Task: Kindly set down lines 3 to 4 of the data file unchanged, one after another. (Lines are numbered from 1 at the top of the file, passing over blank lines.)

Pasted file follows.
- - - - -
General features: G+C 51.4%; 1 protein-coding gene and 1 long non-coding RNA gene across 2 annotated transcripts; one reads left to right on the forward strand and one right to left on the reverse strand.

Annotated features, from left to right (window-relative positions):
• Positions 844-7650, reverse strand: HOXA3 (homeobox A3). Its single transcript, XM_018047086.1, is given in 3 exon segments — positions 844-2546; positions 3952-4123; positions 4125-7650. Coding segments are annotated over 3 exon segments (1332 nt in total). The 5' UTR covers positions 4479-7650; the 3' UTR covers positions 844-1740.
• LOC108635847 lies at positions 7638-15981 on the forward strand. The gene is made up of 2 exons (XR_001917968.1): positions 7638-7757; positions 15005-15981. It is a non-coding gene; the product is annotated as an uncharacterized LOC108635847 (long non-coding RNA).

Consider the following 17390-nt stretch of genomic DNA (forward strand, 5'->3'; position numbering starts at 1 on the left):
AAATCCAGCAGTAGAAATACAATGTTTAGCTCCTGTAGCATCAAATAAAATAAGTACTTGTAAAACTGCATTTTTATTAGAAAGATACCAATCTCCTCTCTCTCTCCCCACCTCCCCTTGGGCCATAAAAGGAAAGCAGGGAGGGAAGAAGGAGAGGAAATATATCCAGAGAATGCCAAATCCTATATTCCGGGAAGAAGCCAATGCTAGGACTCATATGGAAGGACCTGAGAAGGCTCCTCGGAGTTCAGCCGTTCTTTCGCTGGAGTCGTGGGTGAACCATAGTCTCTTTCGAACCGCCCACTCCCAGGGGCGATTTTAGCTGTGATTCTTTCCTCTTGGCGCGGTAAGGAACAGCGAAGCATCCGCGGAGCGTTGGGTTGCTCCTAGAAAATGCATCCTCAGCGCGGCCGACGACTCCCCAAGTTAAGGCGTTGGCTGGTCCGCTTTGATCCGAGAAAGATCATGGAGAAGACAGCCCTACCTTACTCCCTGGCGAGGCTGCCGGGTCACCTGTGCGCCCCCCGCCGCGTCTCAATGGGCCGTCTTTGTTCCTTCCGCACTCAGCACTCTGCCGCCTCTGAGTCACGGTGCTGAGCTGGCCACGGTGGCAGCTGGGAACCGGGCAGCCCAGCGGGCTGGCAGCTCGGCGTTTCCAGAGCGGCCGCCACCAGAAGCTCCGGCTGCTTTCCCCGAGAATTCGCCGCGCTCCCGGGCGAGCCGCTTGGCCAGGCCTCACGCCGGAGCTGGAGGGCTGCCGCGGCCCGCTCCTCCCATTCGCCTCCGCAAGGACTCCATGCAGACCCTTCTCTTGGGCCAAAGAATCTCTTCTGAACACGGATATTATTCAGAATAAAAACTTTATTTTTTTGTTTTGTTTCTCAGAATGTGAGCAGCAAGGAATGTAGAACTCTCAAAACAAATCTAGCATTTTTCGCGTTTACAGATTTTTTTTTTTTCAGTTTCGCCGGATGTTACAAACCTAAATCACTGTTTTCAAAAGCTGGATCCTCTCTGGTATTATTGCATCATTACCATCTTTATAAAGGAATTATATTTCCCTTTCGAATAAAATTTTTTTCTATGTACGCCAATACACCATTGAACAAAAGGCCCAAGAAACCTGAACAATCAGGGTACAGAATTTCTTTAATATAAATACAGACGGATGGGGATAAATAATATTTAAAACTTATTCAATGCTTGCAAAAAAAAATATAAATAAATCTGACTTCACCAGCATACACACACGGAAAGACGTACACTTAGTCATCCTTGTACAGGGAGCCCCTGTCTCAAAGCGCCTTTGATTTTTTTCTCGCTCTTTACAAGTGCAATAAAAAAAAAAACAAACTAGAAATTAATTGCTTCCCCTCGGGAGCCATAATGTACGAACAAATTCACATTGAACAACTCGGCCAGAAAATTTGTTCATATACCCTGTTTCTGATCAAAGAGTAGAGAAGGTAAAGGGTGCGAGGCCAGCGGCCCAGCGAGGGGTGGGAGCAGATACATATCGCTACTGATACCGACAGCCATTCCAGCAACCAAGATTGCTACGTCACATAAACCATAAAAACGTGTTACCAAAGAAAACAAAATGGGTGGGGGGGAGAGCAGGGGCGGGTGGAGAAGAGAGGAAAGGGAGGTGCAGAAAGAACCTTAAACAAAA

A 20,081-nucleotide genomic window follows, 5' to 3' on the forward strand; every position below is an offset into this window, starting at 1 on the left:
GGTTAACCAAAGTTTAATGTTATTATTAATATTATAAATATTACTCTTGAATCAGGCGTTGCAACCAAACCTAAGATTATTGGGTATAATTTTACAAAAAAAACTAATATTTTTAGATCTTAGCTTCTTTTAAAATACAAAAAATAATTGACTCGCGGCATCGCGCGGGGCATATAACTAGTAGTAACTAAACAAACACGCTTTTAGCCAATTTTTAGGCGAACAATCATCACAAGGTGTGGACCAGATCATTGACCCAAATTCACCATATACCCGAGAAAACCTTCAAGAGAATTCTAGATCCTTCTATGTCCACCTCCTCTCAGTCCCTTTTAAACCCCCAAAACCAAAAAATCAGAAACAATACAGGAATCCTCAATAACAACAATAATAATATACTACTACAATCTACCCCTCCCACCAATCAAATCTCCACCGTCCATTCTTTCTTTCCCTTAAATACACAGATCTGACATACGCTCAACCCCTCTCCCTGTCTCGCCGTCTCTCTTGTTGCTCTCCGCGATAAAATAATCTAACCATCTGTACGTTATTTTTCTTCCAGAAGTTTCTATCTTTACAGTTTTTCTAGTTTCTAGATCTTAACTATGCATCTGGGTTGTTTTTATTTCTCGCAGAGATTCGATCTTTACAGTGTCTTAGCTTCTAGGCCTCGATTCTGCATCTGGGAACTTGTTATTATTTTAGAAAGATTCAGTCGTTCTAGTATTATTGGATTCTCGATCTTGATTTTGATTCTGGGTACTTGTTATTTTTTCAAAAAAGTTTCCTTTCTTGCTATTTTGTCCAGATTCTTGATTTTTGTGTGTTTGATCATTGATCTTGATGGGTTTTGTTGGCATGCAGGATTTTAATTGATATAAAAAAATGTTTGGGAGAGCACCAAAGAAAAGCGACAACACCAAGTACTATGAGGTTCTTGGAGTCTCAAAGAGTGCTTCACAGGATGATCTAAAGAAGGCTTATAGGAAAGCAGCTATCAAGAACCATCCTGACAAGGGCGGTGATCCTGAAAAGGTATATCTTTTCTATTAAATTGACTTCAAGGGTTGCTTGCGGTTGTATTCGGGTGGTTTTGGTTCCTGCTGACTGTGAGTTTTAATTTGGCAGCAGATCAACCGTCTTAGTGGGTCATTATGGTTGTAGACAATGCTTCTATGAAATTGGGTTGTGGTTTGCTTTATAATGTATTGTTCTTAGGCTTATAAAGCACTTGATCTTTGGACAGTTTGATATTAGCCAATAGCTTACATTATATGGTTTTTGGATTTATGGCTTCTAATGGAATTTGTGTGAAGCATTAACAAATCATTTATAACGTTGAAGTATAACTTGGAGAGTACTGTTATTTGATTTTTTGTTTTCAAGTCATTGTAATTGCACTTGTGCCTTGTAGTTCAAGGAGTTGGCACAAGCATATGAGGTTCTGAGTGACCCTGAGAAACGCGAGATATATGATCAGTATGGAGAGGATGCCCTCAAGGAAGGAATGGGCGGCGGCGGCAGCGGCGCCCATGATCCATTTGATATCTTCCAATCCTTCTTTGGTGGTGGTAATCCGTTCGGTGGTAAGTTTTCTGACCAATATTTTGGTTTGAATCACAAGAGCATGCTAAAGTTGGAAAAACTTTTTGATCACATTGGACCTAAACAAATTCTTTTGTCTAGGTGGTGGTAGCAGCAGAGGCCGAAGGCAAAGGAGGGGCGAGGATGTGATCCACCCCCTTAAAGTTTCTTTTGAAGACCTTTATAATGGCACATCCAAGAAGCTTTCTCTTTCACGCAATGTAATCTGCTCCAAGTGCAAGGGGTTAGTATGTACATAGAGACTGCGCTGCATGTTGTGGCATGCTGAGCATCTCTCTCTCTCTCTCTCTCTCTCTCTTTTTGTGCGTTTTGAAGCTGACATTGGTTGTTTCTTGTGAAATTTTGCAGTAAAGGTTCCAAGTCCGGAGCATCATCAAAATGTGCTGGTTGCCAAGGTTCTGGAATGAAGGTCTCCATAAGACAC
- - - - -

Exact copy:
• Positions 844-7650, reverse strand: HOXA3 (homeobox A3). Its single transcript, XM_018047086.1, is given in 3 exon segments — positions 844-2546; positions 3952-4123; positions 4125-7650. Coding segments are annotated over 3 exon segments (1332 nt in total). The 5' UTR covers positions 4479-7650; the 3' UTR covers positions 844-1740.
• LOC108635847 lies at positions 7638-15981 on the forward strand. The gene is made up of 2 exons (XR_001917968.1): positions 7638-7757; positions 15005-15981. It is a non-coding gene; the product is annotated as an uncharacterized LOC108635847 (long non-coding RNA).